That brings me to the point that concerns me. When you read an article in a major reference work, you probably understand that much of the material has been compiled from other sources (and most of you will realise that the trust you should place in it is proportional to the skill of the compiler). But you probably won’t know which parts of the article are new. You’re not supposed to: a biographical dictionary just gives you the facts, and is not to be encumbered with the compiler’s puffs for his own cleverness. A dry discussion about why two dates differ might safely be buried in the footnote of a long article, but won’t bring users back to your dictionary. (Attempts to claim ownership for new archival discoveries would be as counterproductive to scholarship as trying to control IP rights in photographs.) But since users expect to find exactly the same material in all the reference works they turn to, and so usually don’t go beyond the resource they turn to first, it can be really difficult to get them to see what material is new.

Paradoxically the internet has entrenched this problem rather than solving it. It may be that your first source is now online rather than on your shelf, but if it is the DNB, will you bother to check to see if the Jeffares (as Didier Rykner graciously called it) has something different?

I’ve tried to flag some of these discoveries with Twitter, but this isn’t the sort of thing for which social media are well adapted. This week for example I’ve tweeted two minor discoveries coincidentally about brothers-in-law: I found a document which proved that Loriot and Pellechet, two of the big names in pastel technology in eighteenth century France, were thus related (Loriot was made famous by Valade’s portrait in Saint-Quentin, above, but Pellechet was completely obscure until now: if you’re remotely interested in what fixing pastel has to do with cement, see my article which attempts to give a human angle on the otherwise tedious list of names of inventors of discarded processes). And, through dry work with the register of births at St Michael’s Cornhill in the early seventeenth century, I identified William Faithorne’s brother-in-law – ‘the famous Captain Grand’ according to the engraver’s early biographer, but of whom the DNB say “despite his fame, his identity remains uncertain”. In fact they already have an entry on the rather fascinating figure of John Graunt, an actuary avant la lettre (he died 100 years before the word was applied to people who analysed mortality tables) and a leading light in the Royal Society. Such a tiny link is unlikely to be of interest to non-specialists, but for someone writing an article about Faithorne’s close involvement with the Royal Society it would be a handy thing to know. But the person writing that may not follow me on Twitter; the person who will write it in ten years’ time will have forgotten; and the person writing Graunt’s biography won’t think to look in a dictionary of pastellists.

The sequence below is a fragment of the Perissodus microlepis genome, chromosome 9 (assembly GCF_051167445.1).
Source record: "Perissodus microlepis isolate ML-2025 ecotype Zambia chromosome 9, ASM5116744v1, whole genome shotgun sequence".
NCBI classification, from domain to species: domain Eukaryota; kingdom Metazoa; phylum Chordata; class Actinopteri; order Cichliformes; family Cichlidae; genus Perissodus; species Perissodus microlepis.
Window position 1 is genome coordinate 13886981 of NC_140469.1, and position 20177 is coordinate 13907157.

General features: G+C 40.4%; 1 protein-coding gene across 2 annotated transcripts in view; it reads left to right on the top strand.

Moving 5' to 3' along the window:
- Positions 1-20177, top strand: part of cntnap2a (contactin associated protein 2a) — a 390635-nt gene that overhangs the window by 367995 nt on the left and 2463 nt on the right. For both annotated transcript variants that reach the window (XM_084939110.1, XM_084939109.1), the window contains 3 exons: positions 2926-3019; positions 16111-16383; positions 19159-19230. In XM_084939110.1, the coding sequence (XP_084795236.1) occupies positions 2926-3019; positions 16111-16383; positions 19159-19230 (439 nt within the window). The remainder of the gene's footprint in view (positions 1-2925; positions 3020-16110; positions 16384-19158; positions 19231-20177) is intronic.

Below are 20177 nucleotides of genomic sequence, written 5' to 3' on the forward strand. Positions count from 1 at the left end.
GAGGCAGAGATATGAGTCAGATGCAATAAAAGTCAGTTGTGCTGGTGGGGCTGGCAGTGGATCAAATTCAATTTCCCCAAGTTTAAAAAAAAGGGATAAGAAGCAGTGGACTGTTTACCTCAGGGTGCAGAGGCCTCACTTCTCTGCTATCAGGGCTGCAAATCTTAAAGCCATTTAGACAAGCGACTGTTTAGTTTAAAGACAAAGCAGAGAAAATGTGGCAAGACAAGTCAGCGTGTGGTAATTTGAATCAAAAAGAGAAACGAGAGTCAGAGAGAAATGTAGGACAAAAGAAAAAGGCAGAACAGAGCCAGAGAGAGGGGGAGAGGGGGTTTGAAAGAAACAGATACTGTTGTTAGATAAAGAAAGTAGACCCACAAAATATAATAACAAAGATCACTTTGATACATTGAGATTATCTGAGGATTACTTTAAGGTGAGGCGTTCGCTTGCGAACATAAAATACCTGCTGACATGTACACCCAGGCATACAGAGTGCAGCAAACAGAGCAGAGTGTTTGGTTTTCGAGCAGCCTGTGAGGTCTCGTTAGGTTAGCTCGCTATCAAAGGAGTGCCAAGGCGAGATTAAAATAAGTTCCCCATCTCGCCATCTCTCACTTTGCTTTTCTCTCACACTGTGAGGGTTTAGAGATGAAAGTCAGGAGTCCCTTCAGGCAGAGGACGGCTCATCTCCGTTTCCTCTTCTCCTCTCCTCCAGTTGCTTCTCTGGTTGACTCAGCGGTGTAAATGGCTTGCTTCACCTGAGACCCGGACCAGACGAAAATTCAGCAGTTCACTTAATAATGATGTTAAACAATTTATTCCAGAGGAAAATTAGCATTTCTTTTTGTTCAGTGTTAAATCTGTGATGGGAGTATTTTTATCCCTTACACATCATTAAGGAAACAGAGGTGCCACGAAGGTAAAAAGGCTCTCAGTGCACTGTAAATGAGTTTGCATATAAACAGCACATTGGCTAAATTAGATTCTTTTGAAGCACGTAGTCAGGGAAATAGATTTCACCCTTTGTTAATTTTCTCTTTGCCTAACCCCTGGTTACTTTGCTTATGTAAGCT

The satisfaction in this work is seeing it reappear elsewhere, even if it isn’t acknowledged. The dissatisfaction is when new articles appear that are flawed because the author has failed to consult the source from which the correct fact could have been ascertained: there is nothing more profoundly disheartening than that. And so, despite my protestations of altruism (which you may or may not believe), I do confess that I appreciate the odd footnote acknowledging my discoveries – because that is the only way more scholars are going to make the effort to consult Jeffares as well. And when (as they will) they spot its errors, omissions and inconsistencies I shall be truly grateful for corrections, so that it can be even more useful.

The struggle against entropy continues…


From → Art history